I’m lucky…

Living with chronic illness means always living on the edge of depression.  It’s depressing being sick. It’s depressing when you are sick and bad things happen in and around your life.  The past two months, I have broken my foot, had to take time off of my part-time job to recover (thus decreasing my income) which has been extremely stressful. I was told pain medication slows down a broken bone’s ability to mend, so I’ve decreased my meds and am living in so much pain with the hope my foot heals.  My father (age 82) choked while out to dinner with his brothers  and ended up having a mild heart attack and aspiration pneumonia as a result of the episode.  My dog Georgia has had multiple illnesses including repeated ear infections and a urinary tract infection. Watching her pee blood almost made me faint from shock. Finally,  my car’s broke down twice in one day.  I had to take an unplanned day off because I had a feeling the battery was still under warranty, so I didn’t want to pay for a replacement.  I was right.  It was a free replacement, but I fell behind with work and have been drowning ever since.  On Monday night, I hit real low point.  Struggling with health, finances, injuries, family illness, and car issues in a short span of time was truly overwhelming.  I sat around for a bit feeling so very sorry for myself, feeling like a total failure, and freaking out over how to deal with everything.

Then I came home and read a post from my cousin who just lost her son in a tragic accident a few weeks ago.  Perspective was like a slap in the face.  I cried as I read her beautifully heart-breaking words.  My problems, although difficult, can be fixed.  My dear sweet cousin doesn’t have that option. I wish I had some magic to make it all better for her.

So my life has really sucked lately, but I have to focus on the fact that it could truly be worse.  I may be treading water, in pain, and exhausted, but I’m still moving. Wish me luck that my foot has healed and that PT gets me back on track.  I’m hoping for a better 2019 for myself, and my family.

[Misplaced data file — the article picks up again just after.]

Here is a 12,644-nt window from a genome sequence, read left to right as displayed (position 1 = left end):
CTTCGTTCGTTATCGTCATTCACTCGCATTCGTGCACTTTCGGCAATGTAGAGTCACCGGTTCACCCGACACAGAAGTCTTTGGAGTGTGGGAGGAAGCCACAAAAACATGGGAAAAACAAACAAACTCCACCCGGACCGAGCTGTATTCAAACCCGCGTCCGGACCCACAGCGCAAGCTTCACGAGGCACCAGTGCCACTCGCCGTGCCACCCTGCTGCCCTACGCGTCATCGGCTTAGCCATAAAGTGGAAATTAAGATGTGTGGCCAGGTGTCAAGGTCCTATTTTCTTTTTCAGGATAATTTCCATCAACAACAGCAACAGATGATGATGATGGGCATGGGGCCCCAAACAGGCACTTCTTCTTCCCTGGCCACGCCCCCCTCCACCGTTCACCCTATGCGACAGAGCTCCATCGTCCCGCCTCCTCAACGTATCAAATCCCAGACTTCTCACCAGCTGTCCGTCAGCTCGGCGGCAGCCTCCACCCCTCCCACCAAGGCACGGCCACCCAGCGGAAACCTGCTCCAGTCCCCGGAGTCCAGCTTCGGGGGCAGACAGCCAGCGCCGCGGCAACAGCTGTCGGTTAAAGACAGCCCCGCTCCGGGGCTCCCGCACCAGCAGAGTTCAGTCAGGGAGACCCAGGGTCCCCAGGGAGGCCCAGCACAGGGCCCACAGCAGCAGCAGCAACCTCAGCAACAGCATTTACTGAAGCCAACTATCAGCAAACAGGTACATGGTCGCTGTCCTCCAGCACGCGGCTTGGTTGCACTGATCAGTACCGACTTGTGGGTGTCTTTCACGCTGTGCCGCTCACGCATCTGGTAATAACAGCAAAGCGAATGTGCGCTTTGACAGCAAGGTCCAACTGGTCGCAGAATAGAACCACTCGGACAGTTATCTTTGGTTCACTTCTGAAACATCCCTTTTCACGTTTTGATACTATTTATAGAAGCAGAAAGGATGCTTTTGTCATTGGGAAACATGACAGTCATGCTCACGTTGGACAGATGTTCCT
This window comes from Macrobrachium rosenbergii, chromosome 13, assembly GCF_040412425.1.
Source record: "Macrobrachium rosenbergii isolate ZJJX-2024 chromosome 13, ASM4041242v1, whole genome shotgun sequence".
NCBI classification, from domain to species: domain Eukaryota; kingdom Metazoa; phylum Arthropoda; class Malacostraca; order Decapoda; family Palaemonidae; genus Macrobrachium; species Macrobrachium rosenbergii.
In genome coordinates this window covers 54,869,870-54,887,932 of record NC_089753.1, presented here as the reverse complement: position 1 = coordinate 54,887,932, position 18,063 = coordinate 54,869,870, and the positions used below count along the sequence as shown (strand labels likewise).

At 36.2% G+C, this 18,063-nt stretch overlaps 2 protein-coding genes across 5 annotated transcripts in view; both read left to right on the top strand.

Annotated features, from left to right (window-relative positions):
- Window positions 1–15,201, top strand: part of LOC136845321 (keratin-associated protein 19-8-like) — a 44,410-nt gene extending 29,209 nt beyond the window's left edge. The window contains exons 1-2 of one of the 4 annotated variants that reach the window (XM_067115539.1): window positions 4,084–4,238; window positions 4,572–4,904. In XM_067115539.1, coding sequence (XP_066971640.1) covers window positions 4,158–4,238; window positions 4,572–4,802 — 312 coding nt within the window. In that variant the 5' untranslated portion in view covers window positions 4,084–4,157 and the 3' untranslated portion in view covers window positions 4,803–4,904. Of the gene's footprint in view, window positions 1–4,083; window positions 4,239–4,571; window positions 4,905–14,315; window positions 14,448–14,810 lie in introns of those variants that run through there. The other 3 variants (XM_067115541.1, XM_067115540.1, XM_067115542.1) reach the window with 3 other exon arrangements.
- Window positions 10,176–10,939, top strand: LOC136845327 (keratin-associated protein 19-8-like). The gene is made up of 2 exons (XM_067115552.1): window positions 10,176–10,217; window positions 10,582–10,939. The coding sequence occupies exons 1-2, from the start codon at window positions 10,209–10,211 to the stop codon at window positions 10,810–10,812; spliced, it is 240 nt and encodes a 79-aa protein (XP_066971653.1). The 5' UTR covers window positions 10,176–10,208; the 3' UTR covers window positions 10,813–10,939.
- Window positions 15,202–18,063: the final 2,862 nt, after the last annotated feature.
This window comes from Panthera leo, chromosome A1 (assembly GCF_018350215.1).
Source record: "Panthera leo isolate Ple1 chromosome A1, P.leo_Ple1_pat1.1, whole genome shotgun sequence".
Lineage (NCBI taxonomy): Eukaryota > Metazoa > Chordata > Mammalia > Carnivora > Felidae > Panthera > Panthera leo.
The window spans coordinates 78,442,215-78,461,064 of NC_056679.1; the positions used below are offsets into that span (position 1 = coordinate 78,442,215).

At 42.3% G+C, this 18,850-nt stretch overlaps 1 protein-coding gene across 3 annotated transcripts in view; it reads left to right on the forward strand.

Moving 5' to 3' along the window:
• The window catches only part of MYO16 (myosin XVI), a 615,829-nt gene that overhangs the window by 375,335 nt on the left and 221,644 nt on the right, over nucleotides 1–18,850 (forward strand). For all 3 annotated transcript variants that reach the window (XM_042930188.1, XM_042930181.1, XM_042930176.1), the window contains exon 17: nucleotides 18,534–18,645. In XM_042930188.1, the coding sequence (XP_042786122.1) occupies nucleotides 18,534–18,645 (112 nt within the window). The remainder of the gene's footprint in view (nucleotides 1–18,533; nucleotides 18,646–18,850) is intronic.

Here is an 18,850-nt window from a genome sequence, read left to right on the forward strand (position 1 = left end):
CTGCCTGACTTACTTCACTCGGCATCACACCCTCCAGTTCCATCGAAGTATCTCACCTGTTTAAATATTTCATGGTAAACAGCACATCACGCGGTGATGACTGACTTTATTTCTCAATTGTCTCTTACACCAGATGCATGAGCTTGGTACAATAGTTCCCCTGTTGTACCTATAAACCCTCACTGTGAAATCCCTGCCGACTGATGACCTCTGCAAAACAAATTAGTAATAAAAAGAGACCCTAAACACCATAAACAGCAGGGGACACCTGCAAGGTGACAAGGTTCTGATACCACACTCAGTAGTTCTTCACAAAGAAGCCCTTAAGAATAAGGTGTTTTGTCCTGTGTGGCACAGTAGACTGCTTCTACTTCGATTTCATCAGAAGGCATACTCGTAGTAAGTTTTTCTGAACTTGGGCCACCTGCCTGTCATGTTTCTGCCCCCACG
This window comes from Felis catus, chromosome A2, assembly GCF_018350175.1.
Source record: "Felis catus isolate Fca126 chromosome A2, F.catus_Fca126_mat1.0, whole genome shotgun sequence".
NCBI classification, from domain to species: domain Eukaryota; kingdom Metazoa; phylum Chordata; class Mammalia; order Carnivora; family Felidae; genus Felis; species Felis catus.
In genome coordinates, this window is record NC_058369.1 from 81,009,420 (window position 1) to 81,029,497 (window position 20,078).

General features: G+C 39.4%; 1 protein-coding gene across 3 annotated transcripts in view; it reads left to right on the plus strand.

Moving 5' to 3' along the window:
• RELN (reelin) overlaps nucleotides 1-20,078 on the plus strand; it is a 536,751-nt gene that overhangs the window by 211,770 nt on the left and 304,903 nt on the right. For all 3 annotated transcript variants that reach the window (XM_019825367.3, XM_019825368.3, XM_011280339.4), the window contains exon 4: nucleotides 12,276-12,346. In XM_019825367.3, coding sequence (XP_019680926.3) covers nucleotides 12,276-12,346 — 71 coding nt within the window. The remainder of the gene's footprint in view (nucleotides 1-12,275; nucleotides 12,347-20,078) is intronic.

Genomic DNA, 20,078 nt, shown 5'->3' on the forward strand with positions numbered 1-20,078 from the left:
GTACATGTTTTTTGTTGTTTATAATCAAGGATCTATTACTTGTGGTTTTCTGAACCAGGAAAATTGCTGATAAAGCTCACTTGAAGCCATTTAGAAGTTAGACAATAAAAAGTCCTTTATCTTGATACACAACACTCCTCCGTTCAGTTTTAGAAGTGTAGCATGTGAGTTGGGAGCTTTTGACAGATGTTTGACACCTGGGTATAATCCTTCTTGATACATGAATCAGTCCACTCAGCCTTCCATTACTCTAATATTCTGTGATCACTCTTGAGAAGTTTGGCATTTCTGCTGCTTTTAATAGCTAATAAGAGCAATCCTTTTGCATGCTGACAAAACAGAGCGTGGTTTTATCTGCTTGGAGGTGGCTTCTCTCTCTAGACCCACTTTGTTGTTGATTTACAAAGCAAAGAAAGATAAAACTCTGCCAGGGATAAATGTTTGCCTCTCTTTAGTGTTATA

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Kelly holds masters degrees in both Special Education and Speech-Language Pathology. She works full-time as a speech-language pathologist in both a public school setting and as an adjunct faculty member at a university, in Philadelphia, PA. She specializes in both autism and augmentative/alternative communication and took her skills to Uganda, Africa to start a special needs program for disabled children living in an orphanage in 2011. Kelly began experiencing symptoms of autoimmune arthritis in 1984 (while in her teens) but wasn’t officially diagnosed with autoimmune arthritis until 2001. Her first diagnosis was Sjogren’s syndrome. Eventually her diagnosis was changed to sero-negative RA and now Polyarticular Spondlyoarthropathy. She also manages thyroid disease (resulting from Graves Disease), fibromyalgia, renin-deficient hypertension, and disseminated superficial actinic porokeratosis (DSAP) on a daily basis. Kelly connected with other autoimmune arthritis patients via social media in 2008. She began volunteering with the “Buckle Me UP! Movement”, which evolved into the International Autoimmune Arthritis Movement (IAAM) beginning in 2009. Then became a cofounder of IFAA in 2013. She has represented the ACR on Capitol Hill as an Advocate for Arthritis, was a finalist in Wego Health’s Health Activist Hero awards in 2014, and speaks at various healthcare conferences as a patient advocate in the Philadelphia area.

One thought on “I’m lucky…

  1. Many blessings to you and your family. Thankfully I have never experienced the loss of a child, and I hope I never do. Like you I know I am fortunate. Far more fortunate than most people would ever think. I am a lucky man.

    Like

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